said he was optimistic about 2016. >> we will see a modest growth for this year. many indicators are in the right direction. consumers are still spending money. we had a very strong fourth quarter which shows that consumers are continuing. we see growth around the world. i'm more optimistic we'll see a comparable number. i think it's a more negative mood than really necessary. >> volatility in eon shares continue this morning after posting its second consecutive record annual loss. this was largely due to write downs in its power plants, which are scheduled to be spun off this year. the energy trading and power units which will ipo this year announced a bigger than expected loss of 7 billion euros in 2015. eon warned deteriorating market conditions could soon be reflected in its dividend. adecco posted fourth quarter profits of 185 million euros,
missing expectations, sending shares lower today. the staffing giant announcing revenues of 5.6 billion euros and dividend of 2.4 swiss francs per share. and casino's 2015 operating profit dropped largely due to domestic price cuts and weakness in brazil, which we've been following for quite some time. nevertheless, the french supermarket giant still confirmed its 2016 profit and cash flow guidance. as you can see there, shares off just about 1.3%. and g4s has been hovering around the bottom of the stoxx 600 after reporting a drop in pretax profits. they announced plans to sell off more of its businesses over the next two years after a 65 million pound one-off charge on burdensome u.k. government contracts.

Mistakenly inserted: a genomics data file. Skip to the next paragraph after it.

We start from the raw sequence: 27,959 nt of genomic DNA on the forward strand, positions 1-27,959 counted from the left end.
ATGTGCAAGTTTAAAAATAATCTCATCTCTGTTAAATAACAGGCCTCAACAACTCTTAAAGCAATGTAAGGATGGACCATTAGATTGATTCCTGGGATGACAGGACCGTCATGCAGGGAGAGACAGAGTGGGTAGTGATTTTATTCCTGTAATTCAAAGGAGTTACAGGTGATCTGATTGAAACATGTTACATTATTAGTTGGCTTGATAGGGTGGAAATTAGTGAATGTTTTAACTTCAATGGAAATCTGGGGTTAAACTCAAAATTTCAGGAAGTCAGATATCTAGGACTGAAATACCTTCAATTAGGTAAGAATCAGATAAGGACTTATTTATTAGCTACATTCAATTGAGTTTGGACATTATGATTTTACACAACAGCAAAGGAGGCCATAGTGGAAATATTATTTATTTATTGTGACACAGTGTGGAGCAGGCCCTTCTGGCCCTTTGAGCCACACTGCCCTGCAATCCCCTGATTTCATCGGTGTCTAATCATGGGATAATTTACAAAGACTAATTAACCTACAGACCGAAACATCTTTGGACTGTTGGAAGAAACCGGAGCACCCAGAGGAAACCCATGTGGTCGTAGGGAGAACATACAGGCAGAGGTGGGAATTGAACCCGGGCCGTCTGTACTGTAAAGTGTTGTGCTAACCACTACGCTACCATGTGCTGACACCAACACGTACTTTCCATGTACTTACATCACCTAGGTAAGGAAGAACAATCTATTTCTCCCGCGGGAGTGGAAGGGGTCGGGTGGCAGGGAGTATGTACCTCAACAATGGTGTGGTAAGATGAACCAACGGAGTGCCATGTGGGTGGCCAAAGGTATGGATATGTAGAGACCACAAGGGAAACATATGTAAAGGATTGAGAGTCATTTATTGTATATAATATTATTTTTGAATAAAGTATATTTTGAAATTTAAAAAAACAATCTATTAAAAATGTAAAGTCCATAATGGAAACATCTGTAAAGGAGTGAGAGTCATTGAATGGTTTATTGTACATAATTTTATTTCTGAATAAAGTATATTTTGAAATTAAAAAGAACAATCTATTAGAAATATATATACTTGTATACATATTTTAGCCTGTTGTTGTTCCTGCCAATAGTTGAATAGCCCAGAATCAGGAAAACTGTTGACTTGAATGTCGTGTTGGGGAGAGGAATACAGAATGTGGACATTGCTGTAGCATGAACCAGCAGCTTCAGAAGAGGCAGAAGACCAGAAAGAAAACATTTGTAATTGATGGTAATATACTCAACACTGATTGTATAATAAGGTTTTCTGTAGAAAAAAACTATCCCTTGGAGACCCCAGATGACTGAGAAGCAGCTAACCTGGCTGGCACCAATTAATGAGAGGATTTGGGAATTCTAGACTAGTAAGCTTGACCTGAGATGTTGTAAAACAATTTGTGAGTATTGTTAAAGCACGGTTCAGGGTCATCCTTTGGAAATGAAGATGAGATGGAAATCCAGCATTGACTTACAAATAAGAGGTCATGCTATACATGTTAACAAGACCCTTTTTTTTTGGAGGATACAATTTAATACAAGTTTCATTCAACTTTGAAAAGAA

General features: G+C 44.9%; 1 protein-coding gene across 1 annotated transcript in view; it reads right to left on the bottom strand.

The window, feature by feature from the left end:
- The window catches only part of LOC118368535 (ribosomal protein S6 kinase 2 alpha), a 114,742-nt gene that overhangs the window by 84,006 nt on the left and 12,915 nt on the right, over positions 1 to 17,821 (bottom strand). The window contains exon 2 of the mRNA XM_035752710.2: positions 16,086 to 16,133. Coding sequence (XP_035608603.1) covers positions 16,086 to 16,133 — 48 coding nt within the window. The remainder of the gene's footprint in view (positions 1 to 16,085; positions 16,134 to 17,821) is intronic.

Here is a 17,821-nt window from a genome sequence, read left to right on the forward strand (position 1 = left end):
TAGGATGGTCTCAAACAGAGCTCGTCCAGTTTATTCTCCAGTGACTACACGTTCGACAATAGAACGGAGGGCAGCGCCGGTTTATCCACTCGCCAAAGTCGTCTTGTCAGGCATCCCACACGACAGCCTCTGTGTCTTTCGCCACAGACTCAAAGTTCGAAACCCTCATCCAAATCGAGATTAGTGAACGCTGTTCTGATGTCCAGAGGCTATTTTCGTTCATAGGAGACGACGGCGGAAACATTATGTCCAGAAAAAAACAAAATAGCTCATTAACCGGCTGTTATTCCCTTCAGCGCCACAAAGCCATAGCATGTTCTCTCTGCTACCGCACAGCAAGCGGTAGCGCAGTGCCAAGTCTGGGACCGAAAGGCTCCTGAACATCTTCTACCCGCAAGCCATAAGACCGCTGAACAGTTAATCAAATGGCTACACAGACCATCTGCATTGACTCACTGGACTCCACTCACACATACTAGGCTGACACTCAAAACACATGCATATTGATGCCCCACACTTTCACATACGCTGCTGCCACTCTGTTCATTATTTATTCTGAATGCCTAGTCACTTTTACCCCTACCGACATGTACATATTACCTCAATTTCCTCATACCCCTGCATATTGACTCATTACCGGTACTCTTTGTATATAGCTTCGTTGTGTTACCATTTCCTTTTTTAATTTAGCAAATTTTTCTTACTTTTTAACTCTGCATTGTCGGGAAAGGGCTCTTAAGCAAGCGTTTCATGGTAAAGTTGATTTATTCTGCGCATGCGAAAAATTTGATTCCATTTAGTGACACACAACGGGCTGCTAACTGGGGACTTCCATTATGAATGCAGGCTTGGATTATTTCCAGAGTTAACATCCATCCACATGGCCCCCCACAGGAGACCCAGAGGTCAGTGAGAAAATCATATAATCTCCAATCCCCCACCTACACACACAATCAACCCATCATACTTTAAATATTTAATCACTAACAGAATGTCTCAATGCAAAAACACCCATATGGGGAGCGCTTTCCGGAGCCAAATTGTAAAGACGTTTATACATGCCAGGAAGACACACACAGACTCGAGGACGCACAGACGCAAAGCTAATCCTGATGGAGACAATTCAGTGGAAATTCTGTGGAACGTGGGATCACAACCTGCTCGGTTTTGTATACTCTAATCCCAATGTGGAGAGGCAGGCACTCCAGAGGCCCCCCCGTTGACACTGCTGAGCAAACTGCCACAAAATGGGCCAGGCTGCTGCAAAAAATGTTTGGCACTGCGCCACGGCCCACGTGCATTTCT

now, very exciting. we have pictures of a solar eclipse that swept its way across indonesia and the pacific. look at that. millions of people gathering to watch the moment when the moon shadow completely blocks the light from the sun. some onlookers, including tourists who traveled thousands and thousands of miles to watch this, were left disappointed because clouds meant they were unable to experience the eclipse fully. it is pretty phenomenal. did you know that actually they used to believe that the sun was being eaten. so in vietnam, for example, they thought that a giant frog was devouring the sun. >> yeah, makes sense. >> old myth. you had vikings blaming wolves for eating the sun. in china, they said a dragon was eating the sun. in korea, the sun was stolen by dogs. >> depends which animal you find friendlier. >> but every year it happens between two and five times. >> got to get out the special
glasses. those poor travelers. >> have you seen it ever live? >> i haven't. have you? >> yeah, but i didn't have the glasses. we were kids. you were pretending not to look at it. anyway, for more on the scientific significance of the solar eclipse, head to cnbc.com. a lot of you writing in with your favorite beatles songs. kiba says "a day in the life." john says, my favorite song was "and i love her." >> i don't even know that one. ♪ earth hour is about empowering people making a difference to change climate change with passion and excitement earth hour is about inspiring climate action celebrating a global movement and impact ♪ join us at earthhour.org